Continuing this week’s pointed look at IFI’s new range of amps and DACs, I’ve holed myself up in the MajorHifi Review Office with the Nano iDSD DAC – a less costly version of the Micro iDSD Black Label, retailing for $199. But how does it fare in terms of performance?
IFI Nano iDSD DAC Review
The Nano iDSD comes packaged with a USB 3.0 (2.0 compatible) cable, an RCA cable, a warranty card/spec sheet, two hefty rubber bands, and a nice little storage pouch.
Input is limited to USB, but outputs include 3.5 mm audio, RCA, and SPDIF. The unit sports a 1400 mAh internal battery, but can still run off of USB power when plugged into a computer.
A dedicated switch on the rear side of the Nano iDSD allows the user to switch between Standard and Minimum Phase filtering.
The whole unit is fairly lightweight and easy to carry. An aluminum body contributes to this portability, while still feeling strong enough to take a tumble or two. In all, it’s no bigger than my FiiO player and could easily fit in the pocket of a jacket or coat.
|Power Source:||Battery/USB Bus power|
|DAC/Amp always run on battery|
|Battery Life:||~ 10 Hours playback*|
|Bit-Perfect DSD & DXD DAC by Burr Brown (1-DAC Chip; 2-Channel; 4-Signals)|
|Filter:||PCM: Standard/Minimum Phase digital (selectable)|
|DSD: Standard/Extended Range analogue (selectable)|
|DXD: Bit-Perfect Processing, analogue filter (fixed)|
|compatible with iPhone,iPod, iPad and Android Devices USB-OTG#|
|Output||SPDIF RCA (only PCM up to 192KHz)|
|THD &N (35mW)||< 0.005%|
|THD &N (Line)||< 0.005%|
|Output Power (16R):||> 130mW|
|Output Voltage:||>1.65V (>100Ω)|
|Power Consumption:||< 3W (charging battery and playback together)|
Look at all those specs! Boiled down, it’ll handle anything from lowly MP3’s to Sony’s proprietary DSD to the newer DXD format. Battery life can reach 10 hours of continuous playback, depending on volume level, of course. The amplifier inside the DAC is also decent – it provides enough power to drive less power hungry models ranging up to 150 ohms, but may not perform as well beyond that threshold.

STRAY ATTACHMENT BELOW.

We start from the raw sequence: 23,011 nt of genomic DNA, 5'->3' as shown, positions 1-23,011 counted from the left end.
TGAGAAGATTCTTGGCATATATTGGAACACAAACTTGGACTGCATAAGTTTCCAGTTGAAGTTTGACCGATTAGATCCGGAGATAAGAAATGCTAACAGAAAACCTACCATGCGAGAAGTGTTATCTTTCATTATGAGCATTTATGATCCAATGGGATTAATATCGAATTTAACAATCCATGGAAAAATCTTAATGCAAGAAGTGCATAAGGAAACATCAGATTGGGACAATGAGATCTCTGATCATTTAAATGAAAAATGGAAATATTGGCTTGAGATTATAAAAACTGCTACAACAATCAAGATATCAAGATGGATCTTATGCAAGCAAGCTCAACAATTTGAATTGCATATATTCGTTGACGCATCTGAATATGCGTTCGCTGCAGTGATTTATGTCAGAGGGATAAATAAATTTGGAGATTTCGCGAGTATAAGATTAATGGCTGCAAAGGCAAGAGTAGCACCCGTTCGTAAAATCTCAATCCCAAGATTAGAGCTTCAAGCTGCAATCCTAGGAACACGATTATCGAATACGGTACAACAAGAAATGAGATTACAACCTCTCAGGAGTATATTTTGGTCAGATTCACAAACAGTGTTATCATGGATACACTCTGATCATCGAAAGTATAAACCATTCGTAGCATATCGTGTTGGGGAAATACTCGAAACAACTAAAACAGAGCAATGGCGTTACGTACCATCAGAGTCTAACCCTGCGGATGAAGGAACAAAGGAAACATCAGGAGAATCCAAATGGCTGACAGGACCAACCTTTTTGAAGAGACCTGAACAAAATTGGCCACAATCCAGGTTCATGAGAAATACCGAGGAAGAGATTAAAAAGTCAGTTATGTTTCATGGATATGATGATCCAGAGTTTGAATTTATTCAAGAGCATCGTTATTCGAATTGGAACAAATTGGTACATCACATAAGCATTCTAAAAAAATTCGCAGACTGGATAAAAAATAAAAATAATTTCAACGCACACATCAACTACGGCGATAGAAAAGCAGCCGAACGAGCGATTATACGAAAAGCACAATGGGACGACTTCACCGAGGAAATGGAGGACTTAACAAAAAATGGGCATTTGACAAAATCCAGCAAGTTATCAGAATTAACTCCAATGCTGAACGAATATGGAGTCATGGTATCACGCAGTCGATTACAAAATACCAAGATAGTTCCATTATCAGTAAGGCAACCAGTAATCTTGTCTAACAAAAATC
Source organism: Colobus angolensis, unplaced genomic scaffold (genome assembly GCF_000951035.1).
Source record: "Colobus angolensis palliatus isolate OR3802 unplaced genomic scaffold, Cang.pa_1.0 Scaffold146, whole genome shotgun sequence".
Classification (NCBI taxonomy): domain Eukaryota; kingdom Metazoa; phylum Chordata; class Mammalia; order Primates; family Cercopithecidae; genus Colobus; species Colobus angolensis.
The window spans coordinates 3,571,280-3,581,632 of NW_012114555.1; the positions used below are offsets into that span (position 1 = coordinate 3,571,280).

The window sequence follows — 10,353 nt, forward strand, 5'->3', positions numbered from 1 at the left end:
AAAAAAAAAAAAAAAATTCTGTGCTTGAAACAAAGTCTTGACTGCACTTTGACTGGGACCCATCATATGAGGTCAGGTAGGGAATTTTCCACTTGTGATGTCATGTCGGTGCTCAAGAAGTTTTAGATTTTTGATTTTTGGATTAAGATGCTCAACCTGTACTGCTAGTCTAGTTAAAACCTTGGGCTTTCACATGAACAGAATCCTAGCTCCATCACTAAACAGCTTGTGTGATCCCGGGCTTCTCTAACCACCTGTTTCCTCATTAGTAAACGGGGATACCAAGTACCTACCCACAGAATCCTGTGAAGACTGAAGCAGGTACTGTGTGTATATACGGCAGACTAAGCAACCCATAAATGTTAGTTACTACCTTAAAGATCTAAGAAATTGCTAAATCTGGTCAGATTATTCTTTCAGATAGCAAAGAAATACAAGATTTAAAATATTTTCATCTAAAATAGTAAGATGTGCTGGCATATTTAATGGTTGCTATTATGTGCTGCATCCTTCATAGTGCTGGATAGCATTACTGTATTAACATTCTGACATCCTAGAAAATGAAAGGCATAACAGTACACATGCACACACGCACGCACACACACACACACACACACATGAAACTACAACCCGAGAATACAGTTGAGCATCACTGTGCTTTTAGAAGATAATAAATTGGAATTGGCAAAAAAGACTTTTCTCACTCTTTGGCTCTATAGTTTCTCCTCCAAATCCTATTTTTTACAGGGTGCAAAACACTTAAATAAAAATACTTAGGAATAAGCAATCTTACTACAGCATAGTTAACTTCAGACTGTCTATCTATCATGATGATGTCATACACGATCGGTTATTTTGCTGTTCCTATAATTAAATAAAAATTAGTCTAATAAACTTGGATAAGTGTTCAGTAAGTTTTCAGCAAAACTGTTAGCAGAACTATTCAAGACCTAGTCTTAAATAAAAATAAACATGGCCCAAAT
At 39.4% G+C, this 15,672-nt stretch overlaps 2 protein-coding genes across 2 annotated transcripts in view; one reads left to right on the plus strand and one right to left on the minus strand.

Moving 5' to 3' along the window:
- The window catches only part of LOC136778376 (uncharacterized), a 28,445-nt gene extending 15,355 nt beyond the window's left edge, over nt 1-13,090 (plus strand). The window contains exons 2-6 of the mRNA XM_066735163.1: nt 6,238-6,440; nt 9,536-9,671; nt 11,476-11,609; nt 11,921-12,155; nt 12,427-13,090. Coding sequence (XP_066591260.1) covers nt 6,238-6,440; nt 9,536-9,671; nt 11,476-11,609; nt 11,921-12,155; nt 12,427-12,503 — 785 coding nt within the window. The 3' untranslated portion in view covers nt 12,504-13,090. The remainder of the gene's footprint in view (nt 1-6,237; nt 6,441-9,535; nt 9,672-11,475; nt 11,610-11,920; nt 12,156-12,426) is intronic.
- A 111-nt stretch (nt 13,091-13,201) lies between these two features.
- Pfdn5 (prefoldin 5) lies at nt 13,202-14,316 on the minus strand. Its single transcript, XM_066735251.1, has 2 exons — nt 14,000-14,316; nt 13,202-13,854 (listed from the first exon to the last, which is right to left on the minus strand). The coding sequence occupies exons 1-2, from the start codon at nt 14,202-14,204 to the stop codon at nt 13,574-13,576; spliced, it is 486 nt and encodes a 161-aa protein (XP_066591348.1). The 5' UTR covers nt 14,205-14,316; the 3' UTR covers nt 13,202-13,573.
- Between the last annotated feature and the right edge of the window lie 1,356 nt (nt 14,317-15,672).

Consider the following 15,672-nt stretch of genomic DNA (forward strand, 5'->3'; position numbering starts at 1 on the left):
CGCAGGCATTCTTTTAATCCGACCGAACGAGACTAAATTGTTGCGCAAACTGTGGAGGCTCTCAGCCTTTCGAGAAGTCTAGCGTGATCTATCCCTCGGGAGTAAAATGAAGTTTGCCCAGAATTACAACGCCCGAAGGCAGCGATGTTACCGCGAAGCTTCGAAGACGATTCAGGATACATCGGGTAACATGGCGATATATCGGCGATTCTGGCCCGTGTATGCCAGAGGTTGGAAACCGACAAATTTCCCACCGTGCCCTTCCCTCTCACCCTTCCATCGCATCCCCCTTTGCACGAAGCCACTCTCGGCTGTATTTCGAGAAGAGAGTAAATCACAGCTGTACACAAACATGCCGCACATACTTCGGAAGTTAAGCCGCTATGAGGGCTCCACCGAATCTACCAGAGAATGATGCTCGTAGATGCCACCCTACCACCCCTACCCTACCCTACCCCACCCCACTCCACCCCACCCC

While the amplifier qualities are adequate enough, the DAC qualities are more of note, and readily apparent at first listen. Like other products in the IFI catalog (namely, the more expensive Micro iDSD DACs), the Nano tackles sound with excellent filtering and a surprisingly good input channel.
The result is a sharp and contrasting sound that remains immaculate. Definitely, this is not the revelation that I experienced with the iDSD Micro Black Label, but it is a close second with pleasing audio improvements that go hand-in-hand with the affordable price.
Fairly wide open to different file formats, I was stoked to pump my FLAC and WAV files through this little beast, but you could opt for lossy MP3 files or the higher end DXD and DSD stuff, too.
Much mention has been made of smartphone compatibility, and you can pair the Nano with Apple and Android devices – with the use of Camera Connection Kit or OTG adapter, respectively.
As far as headphones are concerned – and as I mentioned above – you can run some decent models off of the on-board amp, but more power-hungry models may leave you wanting more. While I can personally attest to the efficacy of models up to 50 ohms, the power output seems ripe for any impedance up 150 ohms. Of course, you could still use the Nano as a DAC hooked up to a dedicated amplifier for even better results.
This is a nifty little DAC, and I could see it being a no-brainer for those casual listeners who haven’t yet experienced high end audio. For Johnny Aux-Cable, the USB input adds enough of an improvement, but add in the filtering and you’ve got sound with real ooomph.
I really wish there was a bass boost function on this DAC – maybe my only real misgiving for the IFI Nano iDSD. Otherwise, sound is great, but just about any other DAC gives you option of adjusting bass somewhat. Come on, IFI, what’s the deal?
A strong DAC and decent amp, the IFI Nano iDSD offers impressive performance at a bargain price. Sure, it isn’t the apex of audio technology, but it’s a much needed stepping-stone for casual listeners and budding audiophiles alike.